then began to strangle [plaintiff] by her throat, [plaintiff]
pulled [defendant's] hair, [defendant] pushed [plaintiff]
causing [plaintiff] to fall on the ground, [plaintiff's]
mother attempted to call EPD but [defendant] hit her on the
hand causing [plaintiff's] mother['s] cellphone to
fall on the ground & [break], [defendant] said,
"I'm going to kill you ! ! ! kill your mom, kill
your dad & brother ! ! ! I'm going to get someone to
throw [acid] on your face ! !" Shortly thereafter
[defendant] left [plaintiff's] apt.
appeared before a Family Part judge in Union County that same
day without counsel to testify at an ex parte hearing in
support of her application for the TRO against defendant. The
transcript of the TRO hearing reflects that D.S. testified
with the assistance of an interpreter. The Family Part judge
elicited the following testimonial evidence from D.S.:
THE COURT: Did you have a dating relationship at one time
D.S.: Yes. For two years.
THE COURT: You say that on [June] 2 8th[, ] which
is today[, ] at 10:30 a.m., you sa[w] [defendant] in front of
a bank parking lot. Is that correct?
THE COURT: And there was some exchange of money. Is that
THE COURT: And then did he say to you, you will never see
your mother again[;] I will kill her?
THE COURT: Did he say, I will destroy you and your family?
THE COURT: Did he say, I will destroy your car?
THE COURT: And did he say he would cause you bodily harm?
THE COURT: On . . . June 2 7th, which [was]
yesterday, did you speak to him on the phone?
THE COURT: And then did he come to your apartment and come
through the window?
D.S.: He knocked down the air conditioner and came through
THE COURT: Did he have permission to do that?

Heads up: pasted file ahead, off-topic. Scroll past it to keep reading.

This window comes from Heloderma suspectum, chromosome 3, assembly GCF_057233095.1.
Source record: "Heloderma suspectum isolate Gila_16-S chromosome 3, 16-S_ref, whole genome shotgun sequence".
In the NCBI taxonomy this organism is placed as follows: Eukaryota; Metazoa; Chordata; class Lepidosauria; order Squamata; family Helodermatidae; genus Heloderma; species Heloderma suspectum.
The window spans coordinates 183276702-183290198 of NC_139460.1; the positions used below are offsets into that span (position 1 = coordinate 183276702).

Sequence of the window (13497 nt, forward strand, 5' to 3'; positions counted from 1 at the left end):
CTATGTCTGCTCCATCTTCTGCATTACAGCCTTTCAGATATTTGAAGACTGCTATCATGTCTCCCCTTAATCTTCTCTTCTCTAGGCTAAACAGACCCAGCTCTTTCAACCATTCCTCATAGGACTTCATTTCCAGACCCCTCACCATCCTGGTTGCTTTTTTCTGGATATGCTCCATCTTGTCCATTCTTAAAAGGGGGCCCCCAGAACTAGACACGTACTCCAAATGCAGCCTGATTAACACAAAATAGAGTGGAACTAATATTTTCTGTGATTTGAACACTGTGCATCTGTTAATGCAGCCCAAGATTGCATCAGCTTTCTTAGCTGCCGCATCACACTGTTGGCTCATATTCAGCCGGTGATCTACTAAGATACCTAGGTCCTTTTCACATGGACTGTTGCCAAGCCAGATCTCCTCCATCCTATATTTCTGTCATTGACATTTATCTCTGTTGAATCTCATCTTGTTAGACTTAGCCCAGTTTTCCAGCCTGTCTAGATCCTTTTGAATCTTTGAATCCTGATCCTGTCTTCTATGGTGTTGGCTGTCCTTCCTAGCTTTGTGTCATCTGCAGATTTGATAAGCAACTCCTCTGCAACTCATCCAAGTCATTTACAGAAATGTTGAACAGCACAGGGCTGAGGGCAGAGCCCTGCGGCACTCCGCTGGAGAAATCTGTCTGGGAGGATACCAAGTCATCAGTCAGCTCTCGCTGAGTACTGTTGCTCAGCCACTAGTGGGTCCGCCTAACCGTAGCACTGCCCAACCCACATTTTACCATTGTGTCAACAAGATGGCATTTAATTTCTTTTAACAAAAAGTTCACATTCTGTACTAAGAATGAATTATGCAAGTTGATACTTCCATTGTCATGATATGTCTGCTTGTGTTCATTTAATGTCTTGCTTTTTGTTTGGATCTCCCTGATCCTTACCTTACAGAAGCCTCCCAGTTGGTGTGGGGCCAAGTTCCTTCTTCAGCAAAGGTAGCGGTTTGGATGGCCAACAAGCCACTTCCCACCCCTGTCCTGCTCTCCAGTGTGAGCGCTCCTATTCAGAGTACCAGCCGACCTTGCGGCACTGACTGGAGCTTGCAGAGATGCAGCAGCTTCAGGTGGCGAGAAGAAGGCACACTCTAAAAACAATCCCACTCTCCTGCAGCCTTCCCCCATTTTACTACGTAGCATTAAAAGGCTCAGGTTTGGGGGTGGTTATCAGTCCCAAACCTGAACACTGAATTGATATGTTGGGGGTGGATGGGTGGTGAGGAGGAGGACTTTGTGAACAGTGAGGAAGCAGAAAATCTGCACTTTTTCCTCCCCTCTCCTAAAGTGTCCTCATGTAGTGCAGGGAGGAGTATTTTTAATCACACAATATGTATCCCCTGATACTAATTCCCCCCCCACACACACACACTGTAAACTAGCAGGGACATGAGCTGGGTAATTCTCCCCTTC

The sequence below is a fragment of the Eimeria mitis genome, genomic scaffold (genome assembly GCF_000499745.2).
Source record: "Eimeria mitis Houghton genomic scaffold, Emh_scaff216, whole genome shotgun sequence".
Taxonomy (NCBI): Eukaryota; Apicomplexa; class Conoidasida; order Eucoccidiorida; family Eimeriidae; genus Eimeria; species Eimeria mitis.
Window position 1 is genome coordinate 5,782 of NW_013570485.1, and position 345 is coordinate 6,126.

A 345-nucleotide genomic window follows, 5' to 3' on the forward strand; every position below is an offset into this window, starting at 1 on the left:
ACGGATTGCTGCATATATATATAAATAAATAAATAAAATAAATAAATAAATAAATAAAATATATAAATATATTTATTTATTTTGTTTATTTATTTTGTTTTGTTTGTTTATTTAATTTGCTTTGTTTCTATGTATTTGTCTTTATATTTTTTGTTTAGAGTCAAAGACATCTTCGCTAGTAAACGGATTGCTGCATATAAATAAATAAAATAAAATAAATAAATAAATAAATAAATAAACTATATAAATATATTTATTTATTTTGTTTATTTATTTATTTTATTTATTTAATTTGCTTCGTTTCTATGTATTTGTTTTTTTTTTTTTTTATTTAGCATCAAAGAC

D. S.: No.
THE COURT: And then he pushed you, and you fell. Is that
THE COURT: Okay. And your complaint has more details. You
have a child with [defendant]?
D. S.: No.
THE COURT: Okay . . . [D]o you have [an] awareness that he
has any weapons?
THE COURT: What kind of weapons do you claim he has?
D.S.: Handguns, knives.
THE COURT: A handgun?
D.S.: Knives, blades.
THE COURT: Handguns?
THE COURT: Knives?
THE COURT: Where does he have these?
D.S.: Special compartments in his car and at his apartment.
THE COURT: What kind of car does he have?
D.S.: Honda Pilot.
THE COURT: A Honda - - Honda Hybrid?
D.S.: Pilot. Pilot.
THE COURT: Pilot?
THE INTERPRETER: P-I-L-O-T.
on D.S.'s testimony, the Family Part found sufficient
evidence to issue a TRO against defendant pursuant to
N.J.S.A. 2C:25-28(g). As authorized by N.J.S.A. 2C:25-28(j),
the TRO included a provision "prohibit[ing] . . .
[defendant] from possessing any and all firearms or other
weapons" and authorized the police officers to search
for and seize any "handguns, knives [and]
switchblades." D.S. provided the Family Part with
defendant's home address and the make, model, and color
of each of his three vehicles. The TRO expressly authorized
the police officers to search defendant's residence and
vehicles and seize any weapons found therein.
29, 2012, Old Bridge Police Officers Brandon Ward and Edward
Riporti were instructed to serve defendant with the TRO and
search warrant at his residence between the hours of 5:30
p.m. and 7:30 p.m. The officers knocked on the door of
defendant's residence, but no one answered. Ward
recognized the Honda Pilot and Honda Accord described in the
search warrant parked near the apartment complex where
defendant resided. He also detected an odor of marijuana
emanating from the vicinity of defendant's apartment, but
was unable to pinpoint its source. The officers decided to
leave and return later before the end of their shift.
hours later, defendant's attorney contacted the Old
Bridge Police Department and advised the dispatcher that
defendant was aware of the TRO and intended to voluntarily go
to the police station to accept service. Ward told the police
dispatcher that he planned to return to defendant's
residence as soon as possible because the judge who issued
the TRO and search warrant directed the officers to serve
defendant at his place of residence, not at a neutral
location. Ward then contacted ...